NPR is among numerous media websites that received low marks in a study of website security.
A report from the Freedom of the Press Foundation released Thursday gave nearly half of 105 media outlets surveyed a failing grade for a relative lack of HTTPS encryption on their websites. Nonprofit news outlet ProPublica received one of the highest grades.
According to FPF, news sites should use HTTPS encryption because it “protects the privacy and security of both its readers and journalists from a variety of malicious actors. HTTPS can also act [as] an important anti-censorship tool against authoritarian regimes.” When a web user visits an HTTPS-secured site, their web browser will show a lock next to the website’s URL.
On sites using only HTTP, “attackers can potentially see the search terms or articles you are reading, spy on your username and password, or spoof a website to steal your personal information,” the report said. “Unencrypted HTTP traffic is also easier to filter and block, allowing for selective censorship of articles, subjects, specific reporters or outlets by authoritarian governments.”
The report will continue to update grades for outlets as they improve their sites. Patrick Cooper, NPR’s director of web and engagement, told Current the network plans to “jump up this list in 2017.”
“We’ve long handled user data securely, such as with registration and login, and we’ve now expanded that mission to all data we serve,” Cooper said in an email. “That data includes podcast feeds, NPR.org, NPR One, our APIs and news apps, and more.”
NPR added HTTPS to all of its podcasts earlier this fall and is in the process of serving audio, images and scripts through HTTPS. “We’re narrowing down the pieces we need in place to throw the bigger switches,” he said.
NPR was the only public broadcaster on the report. Of more than 60 websites of public radio news stations that Current visited, only five were using HTTPS in a way that was evident from visiting the home page: WBEZ in Chicago, WABE in Atlanta, Arizona Public Media, Nevada Public Radio and Houston Public Media.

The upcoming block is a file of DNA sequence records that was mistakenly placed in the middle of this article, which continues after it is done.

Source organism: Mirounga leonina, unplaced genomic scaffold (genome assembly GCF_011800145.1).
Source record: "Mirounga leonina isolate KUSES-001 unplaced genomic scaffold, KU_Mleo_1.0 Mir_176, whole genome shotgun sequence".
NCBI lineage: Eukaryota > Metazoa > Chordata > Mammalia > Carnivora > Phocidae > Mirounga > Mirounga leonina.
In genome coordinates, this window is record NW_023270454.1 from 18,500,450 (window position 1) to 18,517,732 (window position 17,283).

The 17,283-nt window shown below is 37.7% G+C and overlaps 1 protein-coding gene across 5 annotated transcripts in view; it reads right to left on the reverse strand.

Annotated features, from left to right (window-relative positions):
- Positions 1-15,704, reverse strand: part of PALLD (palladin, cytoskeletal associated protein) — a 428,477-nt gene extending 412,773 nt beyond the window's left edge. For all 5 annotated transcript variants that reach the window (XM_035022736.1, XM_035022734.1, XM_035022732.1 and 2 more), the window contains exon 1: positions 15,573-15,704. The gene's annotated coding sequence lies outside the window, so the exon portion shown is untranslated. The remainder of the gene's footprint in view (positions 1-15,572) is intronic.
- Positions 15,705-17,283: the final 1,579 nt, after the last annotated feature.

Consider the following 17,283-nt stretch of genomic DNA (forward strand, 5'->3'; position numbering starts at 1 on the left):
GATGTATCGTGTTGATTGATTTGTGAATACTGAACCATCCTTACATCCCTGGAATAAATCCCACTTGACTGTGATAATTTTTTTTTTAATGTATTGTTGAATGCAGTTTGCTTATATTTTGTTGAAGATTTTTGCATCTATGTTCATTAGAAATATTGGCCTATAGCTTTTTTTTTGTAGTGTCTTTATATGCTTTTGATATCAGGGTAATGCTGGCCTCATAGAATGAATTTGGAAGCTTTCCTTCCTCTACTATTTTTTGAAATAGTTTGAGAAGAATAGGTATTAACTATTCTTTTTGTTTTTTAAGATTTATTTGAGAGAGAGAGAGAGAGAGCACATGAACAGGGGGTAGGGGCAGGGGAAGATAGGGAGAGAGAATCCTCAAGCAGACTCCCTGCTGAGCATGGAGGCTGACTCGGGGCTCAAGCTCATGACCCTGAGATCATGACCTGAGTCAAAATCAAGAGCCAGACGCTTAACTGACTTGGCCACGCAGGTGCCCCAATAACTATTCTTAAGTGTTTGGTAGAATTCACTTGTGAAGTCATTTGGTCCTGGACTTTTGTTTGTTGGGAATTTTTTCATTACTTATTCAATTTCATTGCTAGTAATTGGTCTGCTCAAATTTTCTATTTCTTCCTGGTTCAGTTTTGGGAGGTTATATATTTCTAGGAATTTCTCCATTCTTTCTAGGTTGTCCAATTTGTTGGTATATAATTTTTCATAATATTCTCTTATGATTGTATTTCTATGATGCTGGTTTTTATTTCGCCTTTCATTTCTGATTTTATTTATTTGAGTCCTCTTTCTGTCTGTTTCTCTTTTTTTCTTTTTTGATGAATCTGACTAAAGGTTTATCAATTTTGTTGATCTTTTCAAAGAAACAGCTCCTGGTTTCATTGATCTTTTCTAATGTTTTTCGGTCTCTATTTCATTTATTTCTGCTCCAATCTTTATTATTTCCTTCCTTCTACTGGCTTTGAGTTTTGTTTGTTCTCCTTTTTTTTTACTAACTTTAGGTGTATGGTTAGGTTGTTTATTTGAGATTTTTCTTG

Cooper said NPR Digital Services has been “sending key information to Member Stations so they can move in similar directions” and plans to similarly secure member station podcasts and streams early next year.
“As the Washington Post, Wired and the Guardian have documented publicly, upgrading a sprawling news site to HTTPS is a major effort,” he said. “The required staff time is significant, and serving costs have only become affordable for many publishers in the last year or two.”
ProPublica, which received an “A-” in the report, began experimenting with HTTPS on portions of its site in 2013, according to Mike Tigas, news applications developer. Among the first uses was the encryption of projects such as Dollars for Docs, a database that tracks what pharmaceutical and medical-device companies pay to doctors and teaching hospitals.
“If you’re looking up personal information, you’re looking up your doctor, we thought … you should feel safe performing these actions on our website,” Tigas said.
A year ago, ProPublica went all-in on using HTTPS for the bulk of its site, including all articles.
Making the switch isn’t necessarily difficult, he said, but for news sites, dealing with archived content can be a challenge.
“If you’re a news site and you have years and years of old content and you have an article that has an embed from somebody else’s website, that embed has to support HTTPS also,” he said. “If you’re running advertisements on your site, the ad network you use has to support it also.”